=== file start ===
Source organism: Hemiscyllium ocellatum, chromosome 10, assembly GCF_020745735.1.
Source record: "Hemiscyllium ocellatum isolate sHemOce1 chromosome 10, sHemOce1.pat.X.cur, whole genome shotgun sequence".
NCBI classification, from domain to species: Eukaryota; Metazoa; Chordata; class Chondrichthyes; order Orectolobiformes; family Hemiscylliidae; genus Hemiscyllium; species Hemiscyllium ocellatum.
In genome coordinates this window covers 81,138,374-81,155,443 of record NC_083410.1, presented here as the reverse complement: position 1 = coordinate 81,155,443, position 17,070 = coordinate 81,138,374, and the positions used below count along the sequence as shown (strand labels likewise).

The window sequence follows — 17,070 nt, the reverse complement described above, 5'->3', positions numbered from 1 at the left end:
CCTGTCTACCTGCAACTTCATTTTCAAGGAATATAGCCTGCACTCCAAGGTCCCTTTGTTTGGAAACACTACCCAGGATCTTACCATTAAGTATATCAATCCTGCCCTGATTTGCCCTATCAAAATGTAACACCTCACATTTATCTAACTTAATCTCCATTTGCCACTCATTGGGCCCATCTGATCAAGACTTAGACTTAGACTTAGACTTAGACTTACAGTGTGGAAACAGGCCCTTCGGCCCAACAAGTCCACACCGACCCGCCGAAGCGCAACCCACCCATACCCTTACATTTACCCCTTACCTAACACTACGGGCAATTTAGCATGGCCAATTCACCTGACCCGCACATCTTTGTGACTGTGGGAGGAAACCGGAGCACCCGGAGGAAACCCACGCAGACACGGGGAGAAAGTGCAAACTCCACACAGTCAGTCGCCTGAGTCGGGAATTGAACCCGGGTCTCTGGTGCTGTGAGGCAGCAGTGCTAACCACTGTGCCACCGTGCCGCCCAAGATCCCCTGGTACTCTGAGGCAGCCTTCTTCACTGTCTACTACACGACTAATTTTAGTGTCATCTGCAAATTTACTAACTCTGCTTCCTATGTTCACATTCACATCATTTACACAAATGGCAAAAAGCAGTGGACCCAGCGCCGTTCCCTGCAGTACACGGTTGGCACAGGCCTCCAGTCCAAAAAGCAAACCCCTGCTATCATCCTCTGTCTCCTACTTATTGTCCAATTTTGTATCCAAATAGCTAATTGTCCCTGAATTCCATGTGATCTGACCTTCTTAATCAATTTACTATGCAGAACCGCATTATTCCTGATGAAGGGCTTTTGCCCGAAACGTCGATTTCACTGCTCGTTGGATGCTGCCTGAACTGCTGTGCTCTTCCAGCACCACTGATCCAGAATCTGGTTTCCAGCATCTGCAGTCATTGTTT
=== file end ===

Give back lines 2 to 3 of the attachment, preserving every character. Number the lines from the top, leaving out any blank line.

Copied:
Source record: "Hemiscyllium ocellatum isolate sHemOce1 chromosome 10, sHemOce1.pat.X.cur, whole genome shotgun sequence".
NCBI classification, from domain to species: Eukaryota; Metazoa; Chordata; class Chondrichthyes; order Orectolobiformes; family Hemiscylliidae; genus Hemiscyllium; species Hemiscyllium ocellatum.